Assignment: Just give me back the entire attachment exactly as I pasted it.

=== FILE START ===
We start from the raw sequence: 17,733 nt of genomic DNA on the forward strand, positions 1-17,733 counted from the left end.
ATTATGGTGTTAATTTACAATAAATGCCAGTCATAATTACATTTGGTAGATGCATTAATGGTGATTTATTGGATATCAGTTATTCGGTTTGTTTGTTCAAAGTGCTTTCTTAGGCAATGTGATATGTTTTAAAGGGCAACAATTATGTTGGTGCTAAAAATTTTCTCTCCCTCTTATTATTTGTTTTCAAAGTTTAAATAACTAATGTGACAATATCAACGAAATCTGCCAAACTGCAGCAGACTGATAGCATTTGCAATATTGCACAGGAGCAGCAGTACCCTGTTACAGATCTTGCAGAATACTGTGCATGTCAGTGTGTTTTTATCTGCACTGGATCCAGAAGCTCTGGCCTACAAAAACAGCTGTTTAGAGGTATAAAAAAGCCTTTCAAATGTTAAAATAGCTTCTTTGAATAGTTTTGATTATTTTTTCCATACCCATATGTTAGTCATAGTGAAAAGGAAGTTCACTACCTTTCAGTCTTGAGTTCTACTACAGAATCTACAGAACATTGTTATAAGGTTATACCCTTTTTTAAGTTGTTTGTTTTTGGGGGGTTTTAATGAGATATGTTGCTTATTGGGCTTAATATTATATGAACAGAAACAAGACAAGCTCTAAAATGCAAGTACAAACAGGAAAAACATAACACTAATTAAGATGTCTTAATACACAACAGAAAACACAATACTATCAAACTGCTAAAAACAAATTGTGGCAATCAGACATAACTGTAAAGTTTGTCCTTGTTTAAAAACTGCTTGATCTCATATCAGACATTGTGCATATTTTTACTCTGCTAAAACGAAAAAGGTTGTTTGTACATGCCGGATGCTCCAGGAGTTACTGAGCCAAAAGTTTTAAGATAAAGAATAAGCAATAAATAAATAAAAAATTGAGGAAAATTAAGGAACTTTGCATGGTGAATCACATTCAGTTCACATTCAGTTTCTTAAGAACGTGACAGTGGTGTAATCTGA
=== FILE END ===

We start from the raw sequence: 17,733 nt of genomic DNA on the forward strand, positions 1-17,733 counted from the left end.
ATTATGGTGTTAATTTACAATAAATGCCAGTCATAATTACATTTGGTAGATGCATTAATGGTGATTTATTGGATATCAGTTATTCGGTTTGTTTGTTCAAAGTGCTTTCTTAGGCAATGTGATATGTTTTAAAGGGCAACAATTATGTTGGTGCTAAAAATTTTCTCTCCCTCTTATTATTTGTTTTCAAAGTTTAAATAACTAATGTGACAATATCAACGAAATCTGCCAAACTGCAGCAGACTGATAGCATTTGCAATATTGCACAGGAGCAGCAGTACCCTGTTACAGATCTTGCAGAATACTGTGCATGTCAGTGTGTTTTTATCTGCACTGGATCCAGAAGCTCTGGCCTACAAAAACAGCTGTTTAGAGGTATAAAAAAGCCTTTCAAATGTTAAAATAGCTTCTTTGAATAGTTTTGATTATTTTTTCCATACCCATATGTTAGTCATAGTGAAAAGGAAGTTCACTACCTTTCAGTCTTGAGTTCTACTACAGAATCTACAGAACATTGTTATAAGGTTATACCCTTTTTTAAGTTGTTTGTTTTTGGGGGGTTTTAATGAGATATGTTGCTTATTGGGCTTAATATTATATGAACAGAAACAAGACAAGCTCTAAAATGCAAGTACAAACAGGAAAAACATAACACTAATTAAGATGTCTTAATACACAACAGAAAACACAATACTATCAAACTGCTAAAAACAAATTGTGGCAATCAGACATAACTGTAAAGTTTGTCCTTGTTTAAAAACTGCTTGATCTCATATCAGACATTGTGCATATTTTTACTCTGCTAAAACGAAAAAGGTTGTTTGTACATGCCGGATGCTCCAGGAGTTACTGAGCCAAAAGTTTTAAGATAAAGAATAAGCAATAAATAAATAAAAAATTGAGGAAAATTAAGGAACTTTGCATGGTGAATCACATTCAGTTCACATTCAGTTTCTTAAGAACGTGACAGTGGTGTAATCTGA